November looms and with it comes the annual question for writers.

No, not ‘Why the hell are christmas decorations up already? I swear they’re getting earlier every year, etc, etc’.

It’s ‘Should I have a crack at NaNoWriMo?’

Sounding like a rejected catchphrase from Mork and Mindy (and with that, kids, I show my age), this is National Novel Writing Month. The annual frenzied quest to write a fifty thousand word novel in one month.

My few cracks at it each failed dismally early. My last attempt was pootling along wonderfully, till “Holy Bat-Cramp!” and I was relegated to the sidelines after the first week. The perils of drafting by hand.

Each year, good intention and planning crumple before the oppressive daily 1670 word count. Fail to make the daily quota and you’re gone. And why does life get weirdly busy on Novembers as soon as you set off?

Still, I ponder another NaNoWriMo bid. Like a fabled challenge to conquer. A Mount Everest. A rite of passage (pun deliberately avoided).

So what are the positives of taking on NaNoWriMo?

  1. Word counts force you to find opportunities to write.

    1670 words a day requires extra writing efforts. Auditing your daily schedule to spot gaps, what can be forsaken to make time for getting some words down? In checkout queues, at traffic lights, on the phone to long-winded relatives. Will universal karma unbalance if I ban sudoku for a month? korma

    For those of the “not enough hours in the day” brigade, NaNoWriMo provides an invaluable way to discover productivity.

  2. Ignoring the inner editor

    Word counts demand output. No time for perfectionism, critical appraisal or editing, all of which should be actively avoided during first drafting. No getting stuck endlessly reworking the same sentence, a la Joseph Grand.

    NaNoWriMo teaches how to shun the inner voice. Fix it in the edit … next month.

  3. Bugger me, this writing lark is hard work

    ‘A novel? A doddle!’

    NaNoWriMo dares such words into action. A few days in, it soon becomes apparent that knocking out a book ain’t easy. You better appreciate the skill of published authors to make something readable to a wide audience.

  4.  Just do it

    That big stack of scribbled ideas? Do something with them.

    “Nothing caters for my demographic anymore”. Write something that does.

    Out of your head, off vague to-do lists, and onto paper. Finally we find out if an idea has legs.

Then the case against:

  1. The word count

    All work and no play makes Jack a dull boy. 
    All work and no play makes Jack ...

    As the Count on Sesame Street so often finds, life passes you by when an obsessive compulsion towards numbers takes over.

    A tongue in cheek thread on a NaNoWriMo forum invited tricks to expand the word count. Use full names. Exercise the description glands. Pretend contractions in speech are outlawed in a pedantic grammar-based dystopia.

    In the push to cross the line, does NaNoWriMo pressure lend itself to waffle, padding, and gaming the numbers? Sure, first drafts are allowed to be crap, but does the all-consuming urge to meet word count bury needles in more hay than useful?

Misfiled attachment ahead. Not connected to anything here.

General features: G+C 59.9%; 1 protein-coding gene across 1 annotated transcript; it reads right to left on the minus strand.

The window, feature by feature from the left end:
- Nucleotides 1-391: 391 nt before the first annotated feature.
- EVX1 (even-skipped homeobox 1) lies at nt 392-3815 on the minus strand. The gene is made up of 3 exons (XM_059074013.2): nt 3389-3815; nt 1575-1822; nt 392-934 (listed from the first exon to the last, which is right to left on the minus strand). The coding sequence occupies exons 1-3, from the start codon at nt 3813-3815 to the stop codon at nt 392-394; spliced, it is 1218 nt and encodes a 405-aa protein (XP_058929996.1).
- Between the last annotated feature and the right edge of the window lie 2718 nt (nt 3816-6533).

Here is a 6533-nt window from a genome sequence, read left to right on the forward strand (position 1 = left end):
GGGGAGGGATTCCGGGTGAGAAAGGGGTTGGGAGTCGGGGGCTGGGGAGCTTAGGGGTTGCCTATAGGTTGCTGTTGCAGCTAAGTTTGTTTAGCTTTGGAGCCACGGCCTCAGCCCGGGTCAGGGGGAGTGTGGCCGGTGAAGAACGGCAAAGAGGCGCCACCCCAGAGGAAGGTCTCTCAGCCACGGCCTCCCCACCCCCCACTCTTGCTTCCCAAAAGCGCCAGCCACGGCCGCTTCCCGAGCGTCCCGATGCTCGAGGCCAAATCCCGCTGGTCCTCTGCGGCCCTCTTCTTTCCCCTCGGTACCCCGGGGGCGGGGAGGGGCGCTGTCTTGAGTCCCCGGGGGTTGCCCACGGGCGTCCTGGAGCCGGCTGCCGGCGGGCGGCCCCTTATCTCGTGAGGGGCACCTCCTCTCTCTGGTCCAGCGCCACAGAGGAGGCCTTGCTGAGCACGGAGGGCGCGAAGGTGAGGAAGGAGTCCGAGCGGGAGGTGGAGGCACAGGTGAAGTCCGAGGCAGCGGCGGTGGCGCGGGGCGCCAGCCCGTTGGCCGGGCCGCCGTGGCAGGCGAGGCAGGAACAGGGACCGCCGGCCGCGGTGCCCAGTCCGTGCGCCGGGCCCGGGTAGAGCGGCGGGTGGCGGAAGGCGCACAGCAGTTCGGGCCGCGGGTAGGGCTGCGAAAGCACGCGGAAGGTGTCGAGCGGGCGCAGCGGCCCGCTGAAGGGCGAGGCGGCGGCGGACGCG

2. What sort of novel comes out of NaNoWriMo?

    Of all the multitudes hammering out words across the world, how many end up published?

    Do publishers shudder at the very mention of a NaNoWriMo manuscript? Horror enough some of the badly written manuscripts that arrive in slush piles, but one also written in a hurry?

    What sort of length is fifty thousand words anyway? Isn’t it more National Novella Writing Month?

  3. Existentialism

    As far as I know, NaNoWriMo generally doesn’t turn people into bleak Algerians smoking Gauloise cigarettes.

    But how many perfectly serviceable, promising ideas that might flourish with time and care are crushed by the sheer mass of urgent words?  How many fail the challenge, and walk away thwarted, questioning the meaning of their existence? Next thing you know, they’re out killing folk on hot beaches, and giving Robert Smith song ideas.

    Perhaps NaNoWriMo is a secret conspiracy to rid the world of writers banging on about their idea for a novel, by proving it actually sucked in the cold hard light of day.

The wash-up:

These doomed NaNoWriMo attempts did produce an integral tool for me.

Coveting the snazzy NaNoWriMo tracking graph of daily progress, I got to thinking … why wait twelve months? Why not use this all the time but with a slightly less daunting quota.

Unable to find an equivalent charting app, I fiddle-faddled a spreadsheet to meet my needs. This resulted in a cross-referenced, colour-coded, calc-celled uber-matrix that my inner control-freaking micromanager required. I even included an “excuses” column for days my future self couldn’t be bothered. Take that, procrastination.

As for a monthly quota, ten thousand words ended up as eminently doable. About a page of handwriting a day. Nowhere near the 50k booty of NaNoWriMo, but across twelve months gives one hundred and twenty thousand words, with a day’s consideration between each page rather than a harried rush.

For me, the monthly spreadsheet is my motivation. The compulsion to beat personal bests and graphing monthly comparisons gives me a sad little thrill of delight. Sometimes I make it, sometimes life’s too busy, sometimes I’m slack. But if the month gets away, unlike NaNoWriMo there isn’t the depressing eleven month wait to dwell on your failure till the next try.

Now, how to actually type in all this mass of hand-written output … that’s a story for another time.

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